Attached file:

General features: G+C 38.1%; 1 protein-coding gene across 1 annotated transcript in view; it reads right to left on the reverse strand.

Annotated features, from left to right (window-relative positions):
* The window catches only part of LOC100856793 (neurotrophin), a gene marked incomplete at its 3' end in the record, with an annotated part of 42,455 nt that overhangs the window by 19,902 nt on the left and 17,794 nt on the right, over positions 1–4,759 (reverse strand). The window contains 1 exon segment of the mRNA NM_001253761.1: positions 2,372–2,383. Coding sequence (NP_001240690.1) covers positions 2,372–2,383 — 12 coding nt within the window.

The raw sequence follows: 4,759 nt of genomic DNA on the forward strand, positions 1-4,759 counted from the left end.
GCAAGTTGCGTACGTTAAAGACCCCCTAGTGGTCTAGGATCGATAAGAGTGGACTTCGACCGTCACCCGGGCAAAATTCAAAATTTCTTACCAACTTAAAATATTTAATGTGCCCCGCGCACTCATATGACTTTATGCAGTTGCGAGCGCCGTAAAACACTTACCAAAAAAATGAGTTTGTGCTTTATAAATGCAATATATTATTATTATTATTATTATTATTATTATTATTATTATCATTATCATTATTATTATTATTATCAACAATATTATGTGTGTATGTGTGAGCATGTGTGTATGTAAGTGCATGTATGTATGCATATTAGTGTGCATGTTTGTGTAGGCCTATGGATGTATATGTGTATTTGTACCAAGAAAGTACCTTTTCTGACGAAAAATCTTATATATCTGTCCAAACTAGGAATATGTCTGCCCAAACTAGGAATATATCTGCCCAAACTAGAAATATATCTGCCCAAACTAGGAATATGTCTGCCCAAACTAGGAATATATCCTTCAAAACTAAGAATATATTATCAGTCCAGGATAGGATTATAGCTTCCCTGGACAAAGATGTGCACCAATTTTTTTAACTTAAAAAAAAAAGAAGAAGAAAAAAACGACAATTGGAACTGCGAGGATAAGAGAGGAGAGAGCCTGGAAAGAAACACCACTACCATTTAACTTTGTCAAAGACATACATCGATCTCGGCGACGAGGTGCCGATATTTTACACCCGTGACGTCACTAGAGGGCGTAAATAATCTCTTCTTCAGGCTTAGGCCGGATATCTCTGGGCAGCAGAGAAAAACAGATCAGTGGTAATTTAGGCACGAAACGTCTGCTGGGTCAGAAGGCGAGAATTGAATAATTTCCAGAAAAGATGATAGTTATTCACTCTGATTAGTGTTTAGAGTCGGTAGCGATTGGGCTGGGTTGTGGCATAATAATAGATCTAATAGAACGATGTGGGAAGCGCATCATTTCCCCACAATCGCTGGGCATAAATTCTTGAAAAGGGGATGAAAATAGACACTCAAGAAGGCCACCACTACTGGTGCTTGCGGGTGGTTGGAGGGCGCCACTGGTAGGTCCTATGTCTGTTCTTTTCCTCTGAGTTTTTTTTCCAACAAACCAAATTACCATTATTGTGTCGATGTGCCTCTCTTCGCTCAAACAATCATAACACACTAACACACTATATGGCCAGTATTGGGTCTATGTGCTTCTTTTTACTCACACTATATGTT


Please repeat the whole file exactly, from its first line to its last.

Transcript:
General features: G+C 38.1%; 1 protein-coding gene across 1 annotated transcript in view; it reads right to left on the reverse strand.

Annotated features, from left to right (window-relative positions):
* The window catches only part of LOC100856793 (neurotrophin), a gene marked incomplete at its 3' end in the record, with an annotated part of 42,455 nt that overhangs the window by 19,902 nt on the left and 17,794 nt on the right, over positions 1–4,759 (reverse strand). The window contains 1 exon segment of the mRNA NM_001253761.1: positions 2,372–2,383. Coding sequence (NP_001240690.1) covers positions 2,372–2,383 — 12 coding nt within the window.

The raw sequence follows: 4,759 nt of genomic DNA on the forward strand, positions 1-4,759 counted from the left end.
GCAAGTTGCGTACGTTAAAGACCCCCTAGTGGTCTAGGATCGATAAGAGTGGACTTCGACCGTCACCCGGGCAAAATTCAAAATTTCTTACCAACTTAAAATATTTAATGTGCCCCGCGCACTCATATGACTTTATGCAGTTGCGAGCGCCGTAAAACACTTACCAAAAAAATGAGTTTGTGCTTTATAAATGCAATATATTATTATTATTATTATTATTATTATTATTATTATTATCATTATCATTATTATTATTATTATCAACAATATTATGTGTGTATGTGTGAGCATGTGTGTATGTAAGTGCATGTATGTATGCATATTAGTGTGCATGTTTGTGTAGGCCTATGGATGTATATGTGTATTTGTACCAAGAAAGTACCTTTTCTGACGAAAAATCTTATATATCTGTCCAAACTAGGAATATGTCTGCCCAAACTAGGAATATATCTGCCCAAACTAGAAATATATCTGCCCAAACTAGGAATATGTCTGCCCAAACTAGGAATATATCCTTCAAAACTAAGAATATATTATCAGTCCAGGATAGGATTATAGCTTCCCTGGACAAAGATGTGCACCAATTTTTTTAACTTAAAAAAAAAAGAAGAAGAAAAAAACGACAATTGGAACTGCGAGGATAAGAGAGGAGAGAGCCTGGAAAGAAACACCACTACCATTTAACTTTGTCAAAGACATACATCGATCTCGGCGACGAGGTGCCGATATTTTACACCCGTGACGTCACTAGAGGGCGTAAATAATCTCTTCTTCAGGCTTAGGCCGGATATCTCTGGGCAGCAGAGAAAAACAGATCAGTGGTAATTTAGGCACGAAACGTCTGCTGGGTCAGAAGGCGAGAATTGAATAATTTCCAGAAAAGATGATAGTTATTCACTCTGATTAGTGTTTAGAGTCGGTAGCGATTGGGCTGGGTTGTGGCATAATAATAGATCTAATAGAACGATGTGGGAAGCGCATCATTTCCCCACAATCGCTGGGCATAAATTCTTGAAAAGGGGATGAAAATAGACACTCAAGAAGGCCACCACTACTGGTGCTTGCGGGTGGTTGGAGGGCGCCACTGGTAGGTCCTATGTCTGTTCTTTTCCTCTGAGTTTTTTTTCCAACAAACCAAATTACCATTATTGTGTCGATGTGCCTCTCTTCGCTCAAACAATCATAACACACTAACACACTATATGGCCAGTATTGGGTCTATGTGCTTCTTTTTACTCACACTATATGTT